National Linear TV Ad Spending Rose 5% in April: SMI

Ad Fraud Scam
(Image credit: Wikipedia)

Advertising spending on national linear TV increased 5% in April, compared to the same month in 2021, after a flat month in March, according to new figures from Standard Media Index.

The newly formed Warner Bros. Discovery had the largest share of revenue, getting a boost from the NCAA men’s basketball tournament. WBD’s share of ad dollars rose 40% to 28%.

Also: Upfront: Warner Bros. Discovery Puts Sports in Its Premier Package

Most of the other media companies were down, except for Fox Corp., which was up 3% thanks to a boost from sports that offset decreases in reality and news. 

Cable TV accounted for about two-thirds of linear ad dollars — a new high, according to SMI, while broadcast dipped below a 30% share for the first time. 

Cable was up 18% in March. Broadcast was down 16%. Syndication was up 11%.

The April increase in linear spending was driven by a 58% jump in ad dollars going to sports programming. NBA and college basketball programming accounted for 57% of sports spending in the quarter. ■

SMI April Chart

(Image credit: Standard Media Index)

With the finals of the NCAA shifting from CBS last year to TBS, Paramount Global's sports revenue in the quarter was down 88%. Overall Paramount's share of linear ad dollars was down 17%. Disney dropped 7% and Comcast was down 2%.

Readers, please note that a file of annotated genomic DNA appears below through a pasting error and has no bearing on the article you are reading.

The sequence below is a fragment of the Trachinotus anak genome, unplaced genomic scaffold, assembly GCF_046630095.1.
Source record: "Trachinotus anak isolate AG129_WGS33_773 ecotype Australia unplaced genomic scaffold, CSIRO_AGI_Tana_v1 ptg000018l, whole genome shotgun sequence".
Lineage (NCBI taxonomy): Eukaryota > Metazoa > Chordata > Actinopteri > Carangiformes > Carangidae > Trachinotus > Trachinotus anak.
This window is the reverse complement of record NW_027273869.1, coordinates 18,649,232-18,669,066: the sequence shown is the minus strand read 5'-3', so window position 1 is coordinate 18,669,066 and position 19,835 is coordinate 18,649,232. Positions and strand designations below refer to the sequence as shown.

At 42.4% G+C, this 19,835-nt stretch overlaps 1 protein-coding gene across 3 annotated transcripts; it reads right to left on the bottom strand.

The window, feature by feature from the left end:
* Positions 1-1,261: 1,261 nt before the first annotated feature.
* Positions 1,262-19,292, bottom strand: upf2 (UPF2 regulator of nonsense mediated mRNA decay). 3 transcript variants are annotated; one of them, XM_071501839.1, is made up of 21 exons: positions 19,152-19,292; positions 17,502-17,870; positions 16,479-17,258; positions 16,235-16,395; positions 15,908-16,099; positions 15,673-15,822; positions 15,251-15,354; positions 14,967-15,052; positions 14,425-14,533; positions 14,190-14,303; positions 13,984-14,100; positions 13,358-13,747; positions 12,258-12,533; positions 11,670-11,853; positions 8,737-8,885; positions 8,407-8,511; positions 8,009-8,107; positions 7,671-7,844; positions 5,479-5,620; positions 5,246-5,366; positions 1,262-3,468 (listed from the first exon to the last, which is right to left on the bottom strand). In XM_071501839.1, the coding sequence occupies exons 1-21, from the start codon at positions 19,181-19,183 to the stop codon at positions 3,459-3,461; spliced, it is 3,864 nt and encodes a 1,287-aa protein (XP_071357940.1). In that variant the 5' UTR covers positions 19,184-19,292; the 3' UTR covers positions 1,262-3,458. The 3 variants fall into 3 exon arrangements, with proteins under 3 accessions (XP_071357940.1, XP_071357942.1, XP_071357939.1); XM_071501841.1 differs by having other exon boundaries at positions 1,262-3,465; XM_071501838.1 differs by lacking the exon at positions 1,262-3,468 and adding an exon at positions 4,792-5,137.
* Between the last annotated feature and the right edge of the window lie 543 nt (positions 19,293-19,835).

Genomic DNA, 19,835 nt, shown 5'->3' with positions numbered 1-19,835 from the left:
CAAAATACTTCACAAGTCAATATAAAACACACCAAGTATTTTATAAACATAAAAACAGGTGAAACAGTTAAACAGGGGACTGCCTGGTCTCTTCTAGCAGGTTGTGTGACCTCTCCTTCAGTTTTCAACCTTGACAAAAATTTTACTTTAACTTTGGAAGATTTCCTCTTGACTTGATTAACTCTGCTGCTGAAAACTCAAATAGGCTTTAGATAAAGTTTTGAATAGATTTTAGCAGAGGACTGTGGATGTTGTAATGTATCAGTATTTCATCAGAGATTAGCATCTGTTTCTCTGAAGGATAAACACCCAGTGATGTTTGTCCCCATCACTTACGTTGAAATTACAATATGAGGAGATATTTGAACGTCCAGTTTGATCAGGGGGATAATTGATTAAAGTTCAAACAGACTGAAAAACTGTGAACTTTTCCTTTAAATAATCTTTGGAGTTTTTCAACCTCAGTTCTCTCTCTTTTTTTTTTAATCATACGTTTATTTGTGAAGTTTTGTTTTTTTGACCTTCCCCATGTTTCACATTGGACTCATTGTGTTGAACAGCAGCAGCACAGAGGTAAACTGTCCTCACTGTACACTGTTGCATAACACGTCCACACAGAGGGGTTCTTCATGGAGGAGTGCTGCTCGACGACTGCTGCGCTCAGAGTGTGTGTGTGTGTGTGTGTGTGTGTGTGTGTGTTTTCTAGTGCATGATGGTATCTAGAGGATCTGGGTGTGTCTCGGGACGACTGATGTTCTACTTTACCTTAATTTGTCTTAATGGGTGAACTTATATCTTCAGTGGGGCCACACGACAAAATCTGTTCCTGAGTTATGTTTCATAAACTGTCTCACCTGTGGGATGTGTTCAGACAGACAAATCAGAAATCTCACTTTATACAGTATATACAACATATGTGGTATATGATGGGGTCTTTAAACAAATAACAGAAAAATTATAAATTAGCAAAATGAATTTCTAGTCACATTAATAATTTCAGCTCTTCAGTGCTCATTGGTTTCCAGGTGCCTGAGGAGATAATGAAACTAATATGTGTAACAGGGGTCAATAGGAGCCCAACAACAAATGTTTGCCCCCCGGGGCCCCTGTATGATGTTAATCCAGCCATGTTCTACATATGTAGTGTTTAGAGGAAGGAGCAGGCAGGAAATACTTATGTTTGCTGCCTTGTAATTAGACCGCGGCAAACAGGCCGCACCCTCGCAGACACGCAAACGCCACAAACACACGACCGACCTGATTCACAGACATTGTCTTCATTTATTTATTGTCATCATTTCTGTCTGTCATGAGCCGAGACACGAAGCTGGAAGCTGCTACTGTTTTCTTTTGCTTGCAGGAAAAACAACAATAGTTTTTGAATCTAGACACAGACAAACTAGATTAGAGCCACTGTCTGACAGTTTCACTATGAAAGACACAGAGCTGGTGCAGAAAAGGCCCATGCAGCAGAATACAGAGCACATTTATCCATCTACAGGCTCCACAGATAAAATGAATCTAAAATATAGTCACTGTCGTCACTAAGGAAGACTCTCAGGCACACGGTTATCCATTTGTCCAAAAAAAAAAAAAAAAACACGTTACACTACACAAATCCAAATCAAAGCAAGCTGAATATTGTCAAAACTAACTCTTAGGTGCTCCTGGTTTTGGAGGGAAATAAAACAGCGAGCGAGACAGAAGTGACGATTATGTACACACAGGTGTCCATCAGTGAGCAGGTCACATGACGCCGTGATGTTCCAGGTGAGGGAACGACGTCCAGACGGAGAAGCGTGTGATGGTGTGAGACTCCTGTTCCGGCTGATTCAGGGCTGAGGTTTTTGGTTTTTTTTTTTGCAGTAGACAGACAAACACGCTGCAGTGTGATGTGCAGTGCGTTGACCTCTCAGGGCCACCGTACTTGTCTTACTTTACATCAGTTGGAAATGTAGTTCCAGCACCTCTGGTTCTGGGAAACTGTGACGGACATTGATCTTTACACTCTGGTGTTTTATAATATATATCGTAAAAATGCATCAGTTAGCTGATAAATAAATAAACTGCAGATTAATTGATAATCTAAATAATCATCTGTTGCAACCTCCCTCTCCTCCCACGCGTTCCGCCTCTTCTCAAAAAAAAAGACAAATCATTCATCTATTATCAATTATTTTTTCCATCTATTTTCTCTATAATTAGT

Spending on entertainment programming was down 4% and spending on news dipped 3%.

A strong scatter market also contributed to the April performance.

Scatter spending climbed 13% from a year ago. Upfront was up 5% and still accounted for 75% of overall volume. Direct response was down 5%.

Despite the April gain–its biggest this year–linear TV lags 2019 levels, when digital video growth accelerated. ■

SMI Chart April

(Image credit: Standard Media Index)
Jon Lafayette

Jon has been business editor of Broadcasting+Cable since 2010. He focuses on revenue-generating activities, including advertising and distribution, as well as executive intrigue and merger and acquisition activity. Just about any story is fair game, if a dollar sign can make its way into the article. Before B+C, Jon covered the industry for TVWeek, Cable World, Electronic Media, Advertising Age and The New York Post. A native New Yorker, Jon is hiding in plain sight in the suburbs of Chicago.